A unitary investment trust (UIT) is a US investment company that purchases and holds a portfolio of stocks, bonds, or other securities. ITUs share some similarities with two other types of investment firms: open-end mutual funds and closed-end funds. All three are collective investments in which a large pool of investors pool their assets and entrust them to a professional portfolio manager. Units of the trust are sold to investors or “unitholders”.
Like open-end mutual funds, UITs offer professional portfolio selection and a definitive investment objective. They are bought and sold directly from the issuing investment company, just as open-end funds can be bought and sold directly through fund companies. In some cases, ITUs can also be sold on the secondary market.
Like closed funds, ITUs are issued through an Initial Public Offering (IPO). But if mutual funds are bought during the IPO, there are no built-in gains to be found. Each investor receives a base price which reflects the net asset value (NAV) on the date of purchase, and tax considerations are based on the NAV.
Like open-end mutual funds, ITUs often have low minimum investment requirements.
Open-end funds, on the other hand, pay dividends and capital gains every year to all shareholders, regardless of when the shareholder joined the fund. This could mean, for example, that an investor buys into a fund in November, but owes capital gains tax on gains realized in March. Even if the investor did not own the fund in March, the tax payable is shared among all investors on an annual basis.
Unlike mutual funds or closed-end funds, an ITU has a termination date. This date is often based on the investments held in his portfolio. For example, a portfolio that holds bonds might have a bond ladder made up of five, 10 and 20 year bonds. The portfolio would end at the maturity of the 20-year bonds. Upon termination, investors receive their pro rata share of ITU’s net assets.
Although the portfolio is built by professional investment managers, it is not actively traded. Thus, after its creation, it remains intact until it is dissolved and the assets are returned to investors. Securities are only sold or bought in response to a change in the underlying investments, such as a business merger or bankruptcy.
Key points to remember
- A mutual fund invests for the investor or unitholder in much the same way as traditional funds.
- ITUs have a predetermined expiration date, which makes them function as a bond or similar debt instrument.
- Investors prefer bond UITs over equity UITs, simply because bond UITs are more predictable and less likely to incur losses. The shares are sold in the ITU upon expiration, which does not allow the investor to recoup his losses.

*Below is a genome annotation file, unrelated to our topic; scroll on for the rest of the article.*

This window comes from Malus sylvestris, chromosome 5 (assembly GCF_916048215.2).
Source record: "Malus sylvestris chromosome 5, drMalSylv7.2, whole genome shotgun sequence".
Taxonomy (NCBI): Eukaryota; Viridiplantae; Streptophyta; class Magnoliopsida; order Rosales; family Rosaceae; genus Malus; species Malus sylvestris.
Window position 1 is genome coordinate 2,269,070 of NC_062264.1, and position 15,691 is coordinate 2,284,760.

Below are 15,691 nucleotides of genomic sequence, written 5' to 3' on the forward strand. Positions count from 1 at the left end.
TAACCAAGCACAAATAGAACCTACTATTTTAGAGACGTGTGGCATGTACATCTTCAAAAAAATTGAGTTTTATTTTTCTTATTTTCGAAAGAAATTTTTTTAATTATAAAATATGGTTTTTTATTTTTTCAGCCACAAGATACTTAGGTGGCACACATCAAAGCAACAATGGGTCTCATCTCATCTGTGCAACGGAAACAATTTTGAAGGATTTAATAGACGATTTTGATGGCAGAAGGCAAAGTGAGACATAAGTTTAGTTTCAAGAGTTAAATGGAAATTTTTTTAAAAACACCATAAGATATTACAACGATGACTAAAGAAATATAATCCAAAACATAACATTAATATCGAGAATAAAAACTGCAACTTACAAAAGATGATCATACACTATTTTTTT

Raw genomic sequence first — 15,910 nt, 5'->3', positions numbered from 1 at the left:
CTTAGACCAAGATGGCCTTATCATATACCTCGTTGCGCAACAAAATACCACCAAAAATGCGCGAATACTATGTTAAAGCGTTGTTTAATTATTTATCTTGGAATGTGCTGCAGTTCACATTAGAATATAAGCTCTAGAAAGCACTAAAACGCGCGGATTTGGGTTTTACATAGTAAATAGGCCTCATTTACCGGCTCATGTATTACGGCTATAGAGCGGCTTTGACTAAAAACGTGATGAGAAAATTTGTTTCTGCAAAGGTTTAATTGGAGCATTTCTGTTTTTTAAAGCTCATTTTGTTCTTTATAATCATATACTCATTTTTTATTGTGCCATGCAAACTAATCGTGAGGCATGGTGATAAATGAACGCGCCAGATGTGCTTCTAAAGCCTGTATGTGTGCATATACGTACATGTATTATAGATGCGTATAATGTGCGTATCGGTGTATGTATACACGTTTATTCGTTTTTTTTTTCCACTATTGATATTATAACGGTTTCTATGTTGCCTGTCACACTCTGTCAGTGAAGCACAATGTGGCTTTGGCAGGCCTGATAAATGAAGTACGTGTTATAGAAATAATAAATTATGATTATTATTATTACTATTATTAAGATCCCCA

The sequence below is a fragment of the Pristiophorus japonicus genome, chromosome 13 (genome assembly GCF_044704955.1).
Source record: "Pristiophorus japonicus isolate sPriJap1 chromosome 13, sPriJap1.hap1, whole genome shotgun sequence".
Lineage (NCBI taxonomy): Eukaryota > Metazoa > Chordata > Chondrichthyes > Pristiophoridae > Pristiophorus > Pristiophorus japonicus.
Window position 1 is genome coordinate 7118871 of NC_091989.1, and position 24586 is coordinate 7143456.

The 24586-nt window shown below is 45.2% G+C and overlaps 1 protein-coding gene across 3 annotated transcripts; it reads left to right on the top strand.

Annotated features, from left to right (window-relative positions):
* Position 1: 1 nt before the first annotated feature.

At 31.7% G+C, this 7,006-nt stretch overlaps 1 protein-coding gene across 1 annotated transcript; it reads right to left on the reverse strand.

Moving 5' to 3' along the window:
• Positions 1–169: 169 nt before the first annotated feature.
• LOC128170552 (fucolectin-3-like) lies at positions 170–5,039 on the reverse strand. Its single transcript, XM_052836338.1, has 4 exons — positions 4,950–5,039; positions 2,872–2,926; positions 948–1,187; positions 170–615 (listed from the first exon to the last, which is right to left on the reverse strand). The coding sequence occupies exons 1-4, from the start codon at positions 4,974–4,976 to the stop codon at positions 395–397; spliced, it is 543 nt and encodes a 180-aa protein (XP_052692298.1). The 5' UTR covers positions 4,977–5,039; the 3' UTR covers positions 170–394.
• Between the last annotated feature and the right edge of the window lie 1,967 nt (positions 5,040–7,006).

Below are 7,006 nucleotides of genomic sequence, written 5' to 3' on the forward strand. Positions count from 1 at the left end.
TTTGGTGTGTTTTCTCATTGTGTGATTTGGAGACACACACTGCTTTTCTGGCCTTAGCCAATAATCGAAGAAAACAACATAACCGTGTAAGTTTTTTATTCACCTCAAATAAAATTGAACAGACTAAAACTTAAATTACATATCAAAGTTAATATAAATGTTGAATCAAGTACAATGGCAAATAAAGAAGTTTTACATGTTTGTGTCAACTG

There are two types of ITUs: equity trusts and bond trusts. Equity trusts conduct IPOs by making shares available for a specific length of time known as an offer period. Investor money is collected during this period and then the shares are issued. Equity trusts generally seek to provide capital appreciation, dividend income, or both.
Trusts that seek income can provide monthly, quarterly, or semi-annual payments. Some ITUs invest in national stocks, some invest in international stocks and some invest in both.
Bond UITs have always been more popular than equity UITs. Investors looking for stable and predictable sources of income often buy ITU bonds. Payments continue until the bonds begin to mature. As each bond matures, the assets are paid out to investors. ITU bonds come in a wide range of offerings, including those that specialize in domestic corporate bonds, international corporate bonds, national government bonds (national and state), corporate bonds Foreign states or a combination of issues.
Prepayment / Exchange
While UITs are designed to be bought and held until terminated, investors can sell their holdings back to the issuing investment firm at any time. These prepayments will be paid on the basis of the current underlying value of the holdings.
Investors in bond UITs should take this into account as it means that the amount paid to the investor may be less than the amount that would be received if UIT were held to maturity, as bond prices change with the market conditions.
Some UITs allow investors to exchange their holdings for another UIT at a reduced sale price. This flexibility can come in handy if your investment goals change and the ITU in your portfolio no longer meets your needs.
The bottom line
ITUs are legally required to provide prospectus to potential investors. The prospectus highlights fees, investment objectives and other important details. Investors generally pay a charge when purchasing ITU and accounts are subject to an annual fee. Make sure you read these fees and expenses before making a purchase.